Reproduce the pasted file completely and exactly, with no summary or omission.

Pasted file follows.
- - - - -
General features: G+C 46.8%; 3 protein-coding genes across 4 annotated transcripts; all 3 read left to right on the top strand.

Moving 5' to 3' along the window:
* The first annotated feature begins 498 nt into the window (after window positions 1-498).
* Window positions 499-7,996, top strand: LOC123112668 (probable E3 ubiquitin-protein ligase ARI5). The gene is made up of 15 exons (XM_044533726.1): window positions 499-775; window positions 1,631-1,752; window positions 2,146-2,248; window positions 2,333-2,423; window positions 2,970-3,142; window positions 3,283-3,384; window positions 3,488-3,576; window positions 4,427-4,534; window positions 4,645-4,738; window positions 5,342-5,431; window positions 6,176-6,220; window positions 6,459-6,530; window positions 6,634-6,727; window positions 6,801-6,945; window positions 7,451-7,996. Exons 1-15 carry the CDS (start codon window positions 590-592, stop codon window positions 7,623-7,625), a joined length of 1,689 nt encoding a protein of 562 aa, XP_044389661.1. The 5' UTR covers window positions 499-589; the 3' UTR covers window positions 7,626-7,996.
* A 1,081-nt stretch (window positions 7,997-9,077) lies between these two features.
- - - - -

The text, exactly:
General features: G+C 46.8%; 3 protein-coding genes across 4 annotated transcripts; all 3 read left to right on the top strand.

Moving 5' to 3' along the window:
* The first annotated feature begins 498 nt into the window (after window positions 1-498).
* Window positions 499-7,996, top strand: LOC123112668 (probable E3 ubiquitin-protein ligase ARI5). The gene is made up of 15 exons (XM_044533726.1): window positions 499-775; window positions 1,631-1,752; window positions 2,146-2,248; window positions 2,333-2,423; window positions 2,970-3,142; window positions 3,283-3,384; window positions 3,488-3,576; window positions 4,427-4,534; window positions 4,645-4,738; window positions 5,342-5,431; window positions 6,176-6,220; window positions 6,459-6,530; window positions 6,634-6,727; window positions 6,801-6,945; window positions 7,451-7,996. Exons 1-15 carry the CDS (start codon window positions 590-592, stop codon window positions 7,623-7,625), a joined length of 1,689 nt encoding a protein of 562 aa, XP_044389661.1. The 5' UTR covers window positions 499-589; the 3' UTR covers window positions 7,626-7,996.
* A 1,081-nt stretch (window positions 7,997-9,077) lies between these two features.